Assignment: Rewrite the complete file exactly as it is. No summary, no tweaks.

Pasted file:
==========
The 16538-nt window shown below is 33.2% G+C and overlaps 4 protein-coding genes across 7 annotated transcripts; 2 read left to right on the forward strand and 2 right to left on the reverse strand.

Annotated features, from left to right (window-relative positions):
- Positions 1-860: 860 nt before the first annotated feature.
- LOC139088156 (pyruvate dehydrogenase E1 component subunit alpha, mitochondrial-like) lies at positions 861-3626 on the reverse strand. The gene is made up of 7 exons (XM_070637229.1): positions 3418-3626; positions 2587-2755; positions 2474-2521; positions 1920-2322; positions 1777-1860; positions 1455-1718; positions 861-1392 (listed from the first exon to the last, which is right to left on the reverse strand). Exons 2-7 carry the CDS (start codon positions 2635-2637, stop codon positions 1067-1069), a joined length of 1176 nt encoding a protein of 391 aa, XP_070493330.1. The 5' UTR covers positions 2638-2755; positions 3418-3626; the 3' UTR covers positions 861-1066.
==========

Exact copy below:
The 16538-nt window shown below is 33.2% G+C and overlaps 4 protein-coding genes across 7 annotated transcripts; 2 read left to right on the forward strand and 2 right to left on the reverse strand.

Annotated features, from left to right (window-relative positions):
- Positions 1-860: 860 nt before the first annotated feature.
- LOC139088156 (pyruvate dehydrogenase E1 component subunit alpha, mitochondrial-like) lies at positions 861-3626 on the reverse strand. The gene is made up of 7 exons (XM_070637229.1): positions 3418-3626; positions 2587-2755; positions 2474-2521; positions 1920-2322; positions 1777-1860; positions 1455-1718; positions 861-1392 (listed from the first exon to the last, which is right to left on the reverse strand). Exons 2-7 carry the CDS (start codon positions 2635-2637, stop codon positions 1067-1069), a joined length of 1176 nt encoding a protein of 391 aa, XP_070493330.1. The 5' UTR covers positions 2638-2755; positions 3418-3626; the 3' UTR covers positions 861-1066.